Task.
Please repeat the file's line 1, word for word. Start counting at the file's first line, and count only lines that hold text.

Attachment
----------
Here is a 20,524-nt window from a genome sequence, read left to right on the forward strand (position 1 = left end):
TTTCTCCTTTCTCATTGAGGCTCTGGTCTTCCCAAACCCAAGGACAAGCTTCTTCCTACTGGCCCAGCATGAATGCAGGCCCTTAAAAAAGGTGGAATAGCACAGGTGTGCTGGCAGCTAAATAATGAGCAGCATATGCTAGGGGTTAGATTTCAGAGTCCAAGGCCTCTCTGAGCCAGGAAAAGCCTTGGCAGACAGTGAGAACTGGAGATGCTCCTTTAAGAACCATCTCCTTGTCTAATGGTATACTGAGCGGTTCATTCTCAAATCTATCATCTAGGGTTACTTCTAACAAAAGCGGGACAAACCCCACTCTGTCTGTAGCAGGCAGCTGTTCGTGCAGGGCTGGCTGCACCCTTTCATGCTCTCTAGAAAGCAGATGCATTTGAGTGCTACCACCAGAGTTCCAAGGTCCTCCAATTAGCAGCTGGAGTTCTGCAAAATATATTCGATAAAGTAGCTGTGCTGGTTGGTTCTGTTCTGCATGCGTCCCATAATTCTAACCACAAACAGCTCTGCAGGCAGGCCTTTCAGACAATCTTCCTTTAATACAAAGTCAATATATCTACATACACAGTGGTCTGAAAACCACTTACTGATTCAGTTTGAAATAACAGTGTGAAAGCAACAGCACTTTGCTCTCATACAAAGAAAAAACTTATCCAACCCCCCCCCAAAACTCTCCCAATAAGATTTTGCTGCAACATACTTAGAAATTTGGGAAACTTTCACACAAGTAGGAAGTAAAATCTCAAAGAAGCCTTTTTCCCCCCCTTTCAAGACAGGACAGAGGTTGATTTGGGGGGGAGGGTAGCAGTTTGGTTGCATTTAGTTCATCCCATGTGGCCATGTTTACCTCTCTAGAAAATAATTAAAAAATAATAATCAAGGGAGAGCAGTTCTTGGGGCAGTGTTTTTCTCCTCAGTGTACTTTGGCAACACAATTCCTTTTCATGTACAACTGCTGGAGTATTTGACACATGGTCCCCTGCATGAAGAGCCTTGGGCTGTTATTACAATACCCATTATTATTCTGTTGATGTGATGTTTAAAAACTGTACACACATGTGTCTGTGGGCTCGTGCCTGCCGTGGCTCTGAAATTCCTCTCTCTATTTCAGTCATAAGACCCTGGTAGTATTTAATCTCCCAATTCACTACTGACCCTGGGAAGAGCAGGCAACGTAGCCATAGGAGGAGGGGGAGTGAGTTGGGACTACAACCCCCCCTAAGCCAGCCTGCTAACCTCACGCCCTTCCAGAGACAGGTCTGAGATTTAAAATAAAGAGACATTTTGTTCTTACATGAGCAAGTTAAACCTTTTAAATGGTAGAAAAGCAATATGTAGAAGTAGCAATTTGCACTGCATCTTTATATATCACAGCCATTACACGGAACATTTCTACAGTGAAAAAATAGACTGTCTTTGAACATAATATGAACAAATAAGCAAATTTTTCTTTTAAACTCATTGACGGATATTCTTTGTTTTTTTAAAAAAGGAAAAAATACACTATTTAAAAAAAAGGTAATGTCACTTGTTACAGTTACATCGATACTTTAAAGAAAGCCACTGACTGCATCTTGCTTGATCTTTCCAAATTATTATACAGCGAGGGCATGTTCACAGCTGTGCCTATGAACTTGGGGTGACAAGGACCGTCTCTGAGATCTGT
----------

Here is a 20,524-nt window from a genome sequence, read left to right on the forward strand (position 1 = left end):